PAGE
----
How often should you re-evaluate your goals? 

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Where do you want to be this time next year?

Whether the answer is chairing a board meeting or sailing around the world, setting goals is a great way to get on in life.

But while it’s crucial to stay the distance if you want to achieve your dreams, it’s also important to review your aims and ambitions as your priorities change.

At 18, for example, your main aim may be to start the process to become qualified in your chosen profession. At 30, you may want to become your own boss, or buy your own home.

And at 50, your overriding preoccupation may well be having enough savings to enjoy a comfortable early retirement (or buy that sailboat). So how often should you take a step back and re-evaluate your progress to make sure you are on track to hit those key life goals?

Here, we ask successful individuals for their advice on when to reconsider your objectives – and offer some top tips on how to achieve them.

An annual check up

For a lot of people, the start of a new year is an obvious time to think about the things they want to accomplish. Self-employed personal trainer Lucy Locke uses this approach in both her career and her personal life.

“I like to do my re-evaluating at the start of each year, with an emphasis on what I want to change,” she said. “I put plans in place using timescales and action points to help me stay motivated and focused throughout the coming year.”

Rufus Sanders, who runs a chain of shoe shops, also reviews his business goals on a yearly basis.

“As a small business owner, there’s so much going on that you have little time to evaluate anything really,” he said. “However, doing the annual report is a good opportunity to review the last year; I find it helpful to get an idea of the bigger picture.”

A new age

Many of us formulate an idea of where we would like to be by a certain age.

So if you reach that age and are still nowhere near achieving some of the goals you had in mind, it’s probably a good time to take another look at them.

“Hitting big birthdays always seems to me a natural time to reconsider your options,” said Nicola Barber, head of public relations at a big agricultural company.

Setting new goals doesn’t have to involve dramatic change, though. It could just be doing something that will help you to enjoy life more, such as joining a local club or starting a new activity.

“When I hit 40, for example, I decided to start dancing again and it has made me more relaxed at work and a lot happier in general.”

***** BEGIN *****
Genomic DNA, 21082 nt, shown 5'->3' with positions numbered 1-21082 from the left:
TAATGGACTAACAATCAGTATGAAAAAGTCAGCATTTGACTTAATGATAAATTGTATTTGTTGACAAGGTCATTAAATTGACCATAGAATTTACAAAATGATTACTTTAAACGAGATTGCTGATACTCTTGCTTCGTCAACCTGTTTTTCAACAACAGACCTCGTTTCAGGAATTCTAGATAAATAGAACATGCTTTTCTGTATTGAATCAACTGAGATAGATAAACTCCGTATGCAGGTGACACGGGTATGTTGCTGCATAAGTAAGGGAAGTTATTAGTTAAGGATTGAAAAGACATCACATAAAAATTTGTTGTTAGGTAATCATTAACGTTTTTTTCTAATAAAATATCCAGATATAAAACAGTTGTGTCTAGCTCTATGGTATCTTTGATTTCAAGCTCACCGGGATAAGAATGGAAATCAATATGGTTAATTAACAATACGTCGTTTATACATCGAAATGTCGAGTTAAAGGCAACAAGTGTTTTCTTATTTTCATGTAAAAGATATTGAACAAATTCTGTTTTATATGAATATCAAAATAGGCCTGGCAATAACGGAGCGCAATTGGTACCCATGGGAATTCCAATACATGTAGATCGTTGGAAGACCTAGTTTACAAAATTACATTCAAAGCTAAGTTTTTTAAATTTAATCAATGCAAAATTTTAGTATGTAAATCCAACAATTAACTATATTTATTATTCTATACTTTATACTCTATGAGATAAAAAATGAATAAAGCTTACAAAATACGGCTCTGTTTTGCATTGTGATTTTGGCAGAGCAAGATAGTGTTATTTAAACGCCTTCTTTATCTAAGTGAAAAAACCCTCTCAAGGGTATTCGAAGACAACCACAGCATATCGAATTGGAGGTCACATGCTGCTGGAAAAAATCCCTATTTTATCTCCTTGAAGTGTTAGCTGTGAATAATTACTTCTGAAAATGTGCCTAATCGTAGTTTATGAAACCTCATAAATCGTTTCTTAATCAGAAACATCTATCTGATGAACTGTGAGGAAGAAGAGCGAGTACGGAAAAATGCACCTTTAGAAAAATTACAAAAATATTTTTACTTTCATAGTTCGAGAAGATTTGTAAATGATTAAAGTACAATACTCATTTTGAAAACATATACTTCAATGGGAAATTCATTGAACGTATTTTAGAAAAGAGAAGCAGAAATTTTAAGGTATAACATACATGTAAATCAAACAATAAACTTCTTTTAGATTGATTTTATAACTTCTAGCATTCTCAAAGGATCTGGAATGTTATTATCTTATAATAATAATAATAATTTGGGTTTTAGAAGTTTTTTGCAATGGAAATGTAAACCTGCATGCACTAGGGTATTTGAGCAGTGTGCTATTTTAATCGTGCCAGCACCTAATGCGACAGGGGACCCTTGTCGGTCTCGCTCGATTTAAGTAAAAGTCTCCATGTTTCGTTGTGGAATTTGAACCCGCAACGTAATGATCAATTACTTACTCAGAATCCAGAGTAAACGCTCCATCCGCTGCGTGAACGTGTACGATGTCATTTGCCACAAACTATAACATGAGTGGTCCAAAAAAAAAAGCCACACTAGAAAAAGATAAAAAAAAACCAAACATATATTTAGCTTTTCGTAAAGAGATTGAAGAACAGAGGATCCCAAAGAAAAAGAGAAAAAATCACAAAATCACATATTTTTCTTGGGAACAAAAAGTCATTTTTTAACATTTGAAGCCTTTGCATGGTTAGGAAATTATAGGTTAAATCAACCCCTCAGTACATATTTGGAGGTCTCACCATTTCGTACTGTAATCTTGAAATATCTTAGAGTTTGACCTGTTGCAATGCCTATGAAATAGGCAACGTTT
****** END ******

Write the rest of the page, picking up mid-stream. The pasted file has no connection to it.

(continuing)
Doing the annual report is a good opportunity to review the last year

A change in circumstances

Major life events such as having children or being made redundant will often have a profound effect on your goals.

So it is sensible to sit down and re-evaluate them when your circumstances change. This is particularly true when the change in question is not one you sought, as setting new goals can be a great way to start to see the positives.

Losing your job, for example, could be the push you need to set up your own business or train in a different career. When Mathew Ward, now an editor at a large media company, was made redundant in 1996, he decided to go freelance – a choice that worked out extremely well for him.

“I loved the freelance lifestyle so much I stayed self-employed for 18 years, during which time I was able to see both my daughters grow up while contributing to most national newspapers and writing several books,” Ward said.

“Having to re-evaluate my goals made me a much happier person all round.”

Successful goal setting: 4 top tips

  1. Work out what you want

Working towards the wrong goals is a waste of time. So ask yourself a few pertinent questions to make sure you are on the right path.

For example:

  • Has anything changed that might require me to revise my goals?
  • What does my progress tell me about how achievable my targets are?
  1. Be realistic

Setting unrealistic goals is a sure way to fail.

So consider what you can achieve given your existing circumstances.

“If a career change is unrealistic due to your financial responsibilities, why not try telling your employer you are open to new challenges and experiences and seeing what happens?” Barber said.

  1. Think long (and short) term

Think ahead to where you’d like to be in say 15 or 20 years.

Then think about the progress you will need to make over the next 12 months to be on track to accomplish this long-term goal.

Breaking a big ambition into smaller milestones will make it easier to achieve.

  1. Be true to yourself

We often feel pressured into setting ourselves goals such as earning a certain amount or owning an attractive home.

But there’s no point chasing other people’s dreams. So scrap any goals that are based on what other people expect of you rather than what you want yourself.

Jessica Bown is an award-winning freelance journalist and editor.

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